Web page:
And if that still hasn’t triggered a reason for why you should care, then think of it this way.  Stabilized, free, and democratic African nations could give us new markets for our goods thus increasing our exports from the US… which in turn would mean more jobs here at home.   It all comes full circle.  So I will be following the situation as it continues to unfold, and I hope that you will find a way to follow along as well.  The voices of the Ivorians must be heard… that they want to be a prosperous and progressive nation in the arms of democracy.


4 Responses to Ivory Tusks

  1. Isaac says:

    Thanks for writing about this.

    I feel like the reason this isn’t getting any coverage is (partly) because there’s not too much we can do. Finally, after the disasters in Iraq and Afghanistan, no one is so stupid to think about military force, but aside from making a statement —


    — the US has little power. Moreover, Africa’s problems need to be solved by Africans; imperialism in any form always makes things worse. But as long as Gbagbo has control of the military, he’ll stay in power, and he can do things like this:


    • James S. says:

      Isaac, I do appreciate your comment. And I do agree… the problems on African need to be solved by the Africans. That is why I’m glad to see ECOWAS taking charge of the situation. They are trying to handle things peacefully, which should always be the first thing attempted. Unfortunately, with people like Gbagbo (who are stuck in the past), it doesn’t always work out that way. Now, I don’t mind lending assistance… but ECOWAS and the people in the Ivory Coast would have to do like 95% of the work. I do not like war and violence anymore than most people.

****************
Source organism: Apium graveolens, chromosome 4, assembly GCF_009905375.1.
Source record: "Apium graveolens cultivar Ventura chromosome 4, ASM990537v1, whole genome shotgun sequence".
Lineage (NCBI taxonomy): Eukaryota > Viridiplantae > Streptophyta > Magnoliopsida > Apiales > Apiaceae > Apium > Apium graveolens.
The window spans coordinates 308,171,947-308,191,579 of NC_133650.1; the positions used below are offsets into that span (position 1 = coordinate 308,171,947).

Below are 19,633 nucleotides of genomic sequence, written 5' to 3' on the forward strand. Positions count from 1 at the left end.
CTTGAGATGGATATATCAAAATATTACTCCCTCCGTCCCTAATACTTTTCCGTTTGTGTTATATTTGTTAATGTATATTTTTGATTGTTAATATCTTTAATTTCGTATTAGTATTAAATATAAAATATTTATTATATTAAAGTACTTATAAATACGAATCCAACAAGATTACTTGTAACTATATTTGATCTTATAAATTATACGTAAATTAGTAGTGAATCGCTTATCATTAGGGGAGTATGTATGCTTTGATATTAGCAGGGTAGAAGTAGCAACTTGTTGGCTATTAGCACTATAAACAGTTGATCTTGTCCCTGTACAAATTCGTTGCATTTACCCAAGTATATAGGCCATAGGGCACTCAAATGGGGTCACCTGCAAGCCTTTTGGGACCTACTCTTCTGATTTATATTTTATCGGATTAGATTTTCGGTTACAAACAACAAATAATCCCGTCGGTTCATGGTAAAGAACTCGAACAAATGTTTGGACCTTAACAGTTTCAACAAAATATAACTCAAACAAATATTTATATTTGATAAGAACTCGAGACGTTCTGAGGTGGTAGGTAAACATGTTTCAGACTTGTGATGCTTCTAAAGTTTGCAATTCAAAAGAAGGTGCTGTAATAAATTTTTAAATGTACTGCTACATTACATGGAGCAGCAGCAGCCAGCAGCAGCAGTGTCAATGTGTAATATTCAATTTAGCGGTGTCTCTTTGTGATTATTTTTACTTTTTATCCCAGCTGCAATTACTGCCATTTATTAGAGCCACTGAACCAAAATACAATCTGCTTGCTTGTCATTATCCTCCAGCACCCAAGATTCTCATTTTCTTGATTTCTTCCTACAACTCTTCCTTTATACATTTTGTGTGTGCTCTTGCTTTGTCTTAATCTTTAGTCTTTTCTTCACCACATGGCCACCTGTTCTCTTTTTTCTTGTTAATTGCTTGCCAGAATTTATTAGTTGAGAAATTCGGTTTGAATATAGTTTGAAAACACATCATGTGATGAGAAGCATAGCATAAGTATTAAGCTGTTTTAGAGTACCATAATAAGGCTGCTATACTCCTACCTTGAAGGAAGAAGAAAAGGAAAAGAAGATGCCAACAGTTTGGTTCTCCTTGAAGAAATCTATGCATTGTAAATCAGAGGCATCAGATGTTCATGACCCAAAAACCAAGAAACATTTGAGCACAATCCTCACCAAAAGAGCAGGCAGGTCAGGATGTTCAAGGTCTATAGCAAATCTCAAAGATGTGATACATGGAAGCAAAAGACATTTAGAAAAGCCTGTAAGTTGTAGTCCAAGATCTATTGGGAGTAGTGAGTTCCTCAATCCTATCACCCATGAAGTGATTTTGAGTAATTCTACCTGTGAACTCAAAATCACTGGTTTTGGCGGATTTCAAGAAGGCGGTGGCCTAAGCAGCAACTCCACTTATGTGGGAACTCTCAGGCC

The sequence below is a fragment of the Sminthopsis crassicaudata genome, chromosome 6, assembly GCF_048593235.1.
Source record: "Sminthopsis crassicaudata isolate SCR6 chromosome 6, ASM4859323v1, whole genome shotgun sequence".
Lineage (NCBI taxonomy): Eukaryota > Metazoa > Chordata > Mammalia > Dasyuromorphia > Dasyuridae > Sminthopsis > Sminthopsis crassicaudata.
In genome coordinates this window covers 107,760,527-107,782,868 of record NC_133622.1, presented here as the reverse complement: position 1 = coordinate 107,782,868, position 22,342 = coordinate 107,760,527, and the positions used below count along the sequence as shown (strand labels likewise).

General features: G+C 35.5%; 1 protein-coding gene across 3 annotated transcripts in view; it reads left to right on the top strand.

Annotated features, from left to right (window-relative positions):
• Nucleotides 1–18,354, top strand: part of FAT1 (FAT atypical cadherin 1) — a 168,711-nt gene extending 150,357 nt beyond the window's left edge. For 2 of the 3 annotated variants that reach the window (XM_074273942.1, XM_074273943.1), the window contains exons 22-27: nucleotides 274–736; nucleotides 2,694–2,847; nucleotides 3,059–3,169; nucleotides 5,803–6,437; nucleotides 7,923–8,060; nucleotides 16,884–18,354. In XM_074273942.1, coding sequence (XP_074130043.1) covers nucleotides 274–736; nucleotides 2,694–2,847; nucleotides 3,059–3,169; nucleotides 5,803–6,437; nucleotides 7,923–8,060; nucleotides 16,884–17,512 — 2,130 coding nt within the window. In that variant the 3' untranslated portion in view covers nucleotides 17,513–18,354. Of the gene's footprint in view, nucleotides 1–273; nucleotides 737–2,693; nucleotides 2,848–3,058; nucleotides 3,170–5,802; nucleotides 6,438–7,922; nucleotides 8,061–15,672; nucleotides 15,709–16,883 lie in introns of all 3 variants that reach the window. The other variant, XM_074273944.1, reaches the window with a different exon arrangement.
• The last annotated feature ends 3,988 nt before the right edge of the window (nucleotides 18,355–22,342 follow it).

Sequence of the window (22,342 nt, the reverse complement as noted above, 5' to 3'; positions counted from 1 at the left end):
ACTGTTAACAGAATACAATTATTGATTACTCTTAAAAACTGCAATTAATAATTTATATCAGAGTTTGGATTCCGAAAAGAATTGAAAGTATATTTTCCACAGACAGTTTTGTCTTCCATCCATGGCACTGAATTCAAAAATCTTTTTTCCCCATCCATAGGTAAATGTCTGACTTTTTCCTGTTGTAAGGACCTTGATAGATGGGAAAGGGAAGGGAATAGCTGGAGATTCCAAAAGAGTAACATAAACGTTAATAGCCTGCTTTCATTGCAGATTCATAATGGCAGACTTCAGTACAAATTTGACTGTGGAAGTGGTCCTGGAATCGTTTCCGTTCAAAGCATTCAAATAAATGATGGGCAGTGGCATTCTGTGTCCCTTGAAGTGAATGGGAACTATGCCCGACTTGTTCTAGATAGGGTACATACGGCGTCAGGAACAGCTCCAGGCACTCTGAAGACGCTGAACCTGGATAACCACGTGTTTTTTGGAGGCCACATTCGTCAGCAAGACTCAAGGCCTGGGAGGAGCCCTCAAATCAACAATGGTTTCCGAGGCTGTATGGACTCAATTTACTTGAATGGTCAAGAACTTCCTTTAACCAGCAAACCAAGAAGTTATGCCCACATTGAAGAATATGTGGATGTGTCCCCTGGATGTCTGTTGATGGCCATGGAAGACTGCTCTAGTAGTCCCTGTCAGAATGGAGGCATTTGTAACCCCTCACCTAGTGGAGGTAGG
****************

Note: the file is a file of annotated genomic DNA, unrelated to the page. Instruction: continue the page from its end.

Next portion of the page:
Also, the UN is attempting to investigate mass grave sites from Gbagbo supporters going around and murdering Ouattara supporters. The UN has been stopped in several spots by Gbagbo’s military. And if there is systematic murdering (or genocide) being done, then that changes the game. And the world must take a bigger notice and deal with the situation because that should never be tolerated. But again…ECOWAS should be taking the lead on anything.

  2. Debrah Jacob says:

    please how is the UN protecting the Ghanaian peace keepers in ivory coast and if their condition is not well protected then pls let UN bring them back to our peaceful Ghana before is tooooooooooooo late?

    • James S. says:

      I’ve done some looking around since my source had kind of dried up. From what I can tell, pro-Gbagbo forces are attacking the UN peacekeepers. The head of the UN peacekeepers is requesting additional forces since he says that they do not have enough resources on the ground now to protect the civilian population. ECOWAS is still trying to negotiate a deal with Gbagbo, and has not yet thrown out military action if no deal can be reached. There is also talk of having the West African Economic and Monetary Union disrupt the flow of the Ivorian currency so that Gbagbo can’t pay the security forces and civil servants.

      It is a very tense situation still. ECOWAS is trying to negotiate a peaceful end to it while the UN is requesting additional resources to help try to protect the civilians and the new government.